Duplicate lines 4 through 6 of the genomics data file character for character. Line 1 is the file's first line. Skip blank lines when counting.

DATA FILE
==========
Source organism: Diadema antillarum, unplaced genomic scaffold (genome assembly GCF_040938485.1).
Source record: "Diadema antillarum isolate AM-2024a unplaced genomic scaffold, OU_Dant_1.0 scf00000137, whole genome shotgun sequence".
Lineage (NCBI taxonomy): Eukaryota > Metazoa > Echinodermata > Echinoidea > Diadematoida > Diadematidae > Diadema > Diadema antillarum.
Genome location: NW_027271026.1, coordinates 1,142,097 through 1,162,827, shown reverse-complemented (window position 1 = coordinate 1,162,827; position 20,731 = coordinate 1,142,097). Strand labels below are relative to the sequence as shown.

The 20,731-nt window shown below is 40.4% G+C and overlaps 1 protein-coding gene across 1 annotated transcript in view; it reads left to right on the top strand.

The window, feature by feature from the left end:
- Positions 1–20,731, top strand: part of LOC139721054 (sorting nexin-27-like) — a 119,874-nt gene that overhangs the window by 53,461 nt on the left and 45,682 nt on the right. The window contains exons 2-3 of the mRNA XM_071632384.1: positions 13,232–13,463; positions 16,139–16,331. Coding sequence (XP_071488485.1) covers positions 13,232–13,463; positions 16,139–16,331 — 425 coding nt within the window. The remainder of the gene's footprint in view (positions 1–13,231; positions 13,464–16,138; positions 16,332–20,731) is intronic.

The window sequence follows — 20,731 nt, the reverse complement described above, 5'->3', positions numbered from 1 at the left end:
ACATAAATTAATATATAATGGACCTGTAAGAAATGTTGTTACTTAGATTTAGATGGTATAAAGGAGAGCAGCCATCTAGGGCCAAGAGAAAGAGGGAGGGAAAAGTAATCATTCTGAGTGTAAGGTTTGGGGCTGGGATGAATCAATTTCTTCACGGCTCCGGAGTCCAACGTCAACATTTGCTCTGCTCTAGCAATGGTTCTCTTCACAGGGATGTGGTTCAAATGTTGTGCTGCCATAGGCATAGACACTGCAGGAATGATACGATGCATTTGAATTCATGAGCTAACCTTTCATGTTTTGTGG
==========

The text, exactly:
Genome location: NW_027271026.1, coordinates 1,142,097 through 1,162,827, shown reverse-complemented (window position 1 = coordinate 1,162,827; position 20,731 = coordinate 1,142,097). Strand labels below are relative to the sequence as shown.

The 20,731-nt window shown below is 40.4% G+C and overlaps 1 protein-coding gene across 1 annotated transcript in view; it reads left to right on the top strand.

The window, feature by feature from the left end: